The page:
On Thursday (24 February), the national representatives are set to discuss a new compromise text that gives more discretion to the European capitals on the enforcement architecture and introduces significant changes to blocking and removal orders and the reporting obligations.
“In summary, the Presidency has sought to accommodate the text to the need for flexibility that Member States have expressed. Given the layer of involved entities, the attainment of flexibility has however in some instance also made the text slightly more complex,” the compromise reads.
In the explanatory note to the compromise text, the Swedish presidency points out that the implementation architecture of the proposed regulation is complex as it can involve one or more competent authorities, a coordinating authority at the national level and the EU Centre to prevent and combat child sexual abuse.
The member states might designate competent authorities among law enforcement, judicial or administrative authorities. The national governments would also choose a coordinating authority to liaise with other national authorities and the EU Centre.
These coordinating authorities might or not be competent authorities and carry out certain tasks, like following up on the application of blocking orders. The text mentions that countries might give this role to the same authorities designated as Digital Services Coordinator under the EU’s Digital Services Act.
Removal & blocking orders
A competent authority can request hosting services – in essence, any platform sharing content online – to remove or disable access in all EU countries to one or more pieces of materials identified as child sexual abuse material.
These orders would be removed if all necessary investigations have been carried out and the reasons for taking down the content outweigh the possible negative consequences, notably the interference with the users’ freedom of speech and the platforms’ freedom to conduct business.
Before a removal order is issued, the relevant authority must inform the platform of its intention and reasoning, allowing a reasonable time for the service provider to comment.
The removal order might be modified or repealed following a redress procedure. In this case, the hosting provider should immediately reinstate the material.
A similar procedure is envisaged for orders to block entire websites addressed to internet access services. In the case of blocking orders, however, they can only be issued if their subject matter is on a list provided by the EU Centre.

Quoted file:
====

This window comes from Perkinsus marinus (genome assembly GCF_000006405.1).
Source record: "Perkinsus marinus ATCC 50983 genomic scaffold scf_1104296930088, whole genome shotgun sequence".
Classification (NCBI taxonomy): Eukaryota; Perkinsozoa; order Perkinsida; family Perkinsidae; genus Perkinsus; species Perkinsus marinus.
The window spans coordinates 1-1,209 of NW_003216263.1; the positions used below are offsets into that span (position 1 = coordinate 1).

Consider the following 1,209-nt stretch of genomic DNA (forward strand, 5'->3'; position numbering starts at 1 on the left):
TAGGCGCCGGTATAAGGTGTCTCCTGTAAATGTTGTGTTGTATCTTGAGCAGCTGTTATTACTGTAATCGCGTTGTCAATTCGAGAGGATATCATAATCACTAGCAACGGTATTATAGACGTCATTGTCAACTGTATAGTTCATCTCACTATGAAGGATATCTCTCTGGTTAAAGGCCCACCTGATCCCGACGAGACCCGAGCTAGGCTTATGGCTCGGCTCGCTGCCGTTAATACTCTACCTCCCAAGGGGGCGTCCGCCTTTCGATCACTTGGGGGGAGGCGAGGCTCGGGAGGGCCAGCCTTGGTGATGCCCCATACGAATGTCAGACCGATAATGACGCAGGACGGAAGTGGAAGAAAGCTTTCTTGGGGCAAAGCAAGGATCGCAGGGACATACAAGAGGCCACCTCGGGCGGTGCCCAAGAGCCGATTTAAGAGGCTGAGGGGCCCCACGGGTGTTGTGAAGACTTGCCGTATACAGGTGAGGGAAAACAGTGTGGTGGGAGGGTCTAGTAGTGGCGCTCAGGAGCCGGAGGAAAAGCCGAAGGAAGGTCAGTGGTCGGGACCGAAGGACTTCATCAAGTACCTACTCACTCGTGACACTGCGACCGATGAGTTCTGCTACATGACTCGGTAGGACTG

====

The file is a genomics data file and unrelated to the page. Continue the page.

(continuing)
“Do Member Sates think that there should be such a requirement? Or should it be sufficient that Member States share their blocking orders with the EU Centre and other Member States once they become final?” a footnote to the text questions.
Moreover, for blocking orders, service providers must inform the relevant authority about their execution immediately, including protective measures.
In the original proposal, anyone who could no longer access the blocked material could appeal against the blocking order. The right to redress a blocking order was limited to the internet access service and the users who uploaded the blocked material.
Reporting suspicious content
Another amendment to the text voices concern that the users whose content has been flagged as suspicious will receive less information.
The users in question will still be notified that the material has been reported to the EU centre, which will filter false positives from illegal content before transmitting it to law enforcement.
However, compared to the original proposal, the users will no longer be told how the service provider identified the suspicious content or any follow-ups to the report. Instead, how the provider has become aware of the suspicious content was included in the information the platforms must provide when reporting suspicious material.
At the same time, the online platform will have to provide a mechanism for users to be able to report suspicious content, which must be easy to access, effective, age-appropriate and user-friendly.
The presidency added that users must also be able to report suspicious material anonymously and exclusively via electronic means. The submission form should be sufficiently precise and allow for adequately substantiated notices, including the exact location of the information.
In this regard, the European Commission is due to propose a definition of Uniform Resource Locator (URL), better known as the web address of a webpage.